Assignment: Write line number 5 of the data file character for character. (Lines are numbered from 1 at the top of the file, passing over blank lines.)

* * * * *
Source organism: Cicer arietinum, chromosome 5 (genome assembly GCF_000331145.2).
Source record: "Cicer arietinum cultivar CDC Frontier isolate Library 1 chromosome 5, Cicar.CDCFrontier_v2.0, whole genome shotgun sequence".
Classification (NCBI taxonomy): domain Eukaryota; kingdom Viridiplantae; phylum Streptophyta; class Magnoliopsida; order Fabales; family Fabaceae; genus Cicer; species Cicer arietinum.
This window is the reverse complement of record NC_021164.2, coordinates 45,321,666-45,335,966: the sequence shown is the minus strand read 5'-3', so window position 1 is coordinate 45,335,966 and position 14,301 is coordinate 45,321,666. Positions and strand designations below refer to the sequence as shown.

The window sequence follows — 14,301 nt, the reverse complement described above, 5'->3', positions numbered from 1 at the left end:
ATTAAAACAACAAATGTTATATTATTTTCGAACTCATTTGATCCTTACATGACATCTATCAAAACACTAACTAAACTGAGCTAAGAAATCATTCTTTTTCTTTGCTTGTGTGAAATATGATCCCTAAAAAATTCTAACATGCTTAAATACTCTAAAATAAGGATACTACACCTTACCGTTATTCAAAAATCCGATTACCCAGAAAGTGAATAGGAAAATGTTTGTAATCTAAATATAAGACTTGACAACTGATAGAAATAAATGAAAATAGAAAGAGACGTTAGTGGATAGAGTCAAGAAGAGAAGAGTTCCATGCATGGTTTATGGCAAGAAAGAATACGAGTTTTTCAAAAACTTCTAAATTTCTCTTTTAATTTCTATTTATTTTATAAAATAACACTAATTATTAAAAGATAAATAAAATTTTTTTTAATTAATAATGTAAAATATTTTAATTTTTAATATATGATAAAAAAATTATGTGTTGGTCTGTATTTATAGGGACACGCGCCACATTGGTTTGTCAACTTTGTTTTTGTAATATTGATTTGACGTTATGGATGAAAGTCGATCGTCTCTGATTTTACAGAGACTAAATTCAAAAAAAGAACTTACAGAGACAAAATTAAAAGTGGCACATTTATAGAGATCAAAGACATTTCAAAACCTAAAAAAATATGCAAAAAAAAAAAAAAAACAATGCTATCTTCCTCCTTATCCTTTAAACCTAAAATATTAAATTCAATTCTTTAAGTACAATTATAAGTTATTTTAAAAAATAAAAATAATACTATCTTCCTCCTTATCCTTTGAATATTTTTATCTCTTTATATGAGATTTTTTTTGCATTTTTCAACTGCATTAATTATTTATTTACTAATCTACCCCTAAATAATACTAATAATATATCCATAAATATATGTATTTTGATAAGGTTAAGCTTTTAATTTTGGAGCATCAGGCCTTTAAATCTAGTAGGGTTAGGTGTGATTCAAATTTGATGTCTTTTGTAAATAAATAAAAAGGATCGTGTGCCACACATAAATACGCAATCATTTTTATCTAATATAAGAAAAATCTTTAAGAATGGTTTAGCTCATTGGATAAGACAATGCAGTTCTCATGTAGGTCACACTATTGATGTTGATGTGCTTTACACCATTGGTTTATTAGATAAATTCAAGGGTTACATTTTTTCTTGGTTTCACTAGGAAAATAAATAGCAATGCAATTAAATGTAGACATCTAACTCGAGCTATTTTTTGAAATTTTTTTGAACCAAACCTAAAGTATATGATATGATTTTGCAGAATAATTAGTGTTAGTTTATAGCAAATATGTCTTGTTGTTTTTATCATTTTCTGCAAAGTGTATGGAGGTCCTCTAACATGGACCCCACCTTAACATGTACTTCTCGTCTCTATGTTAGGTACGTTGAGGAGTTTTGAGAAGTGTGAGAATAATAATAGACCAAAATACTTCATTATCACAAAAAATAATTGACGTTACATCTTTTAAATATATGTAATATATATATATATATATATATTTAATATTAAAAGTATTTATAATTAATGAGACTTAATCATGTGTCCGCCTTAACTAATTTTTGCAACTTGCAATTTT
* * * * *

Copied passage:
The window sequence follows — 14,301 nt, the reverse complement described above, 5'->3', positions numbered from 1 at the left end: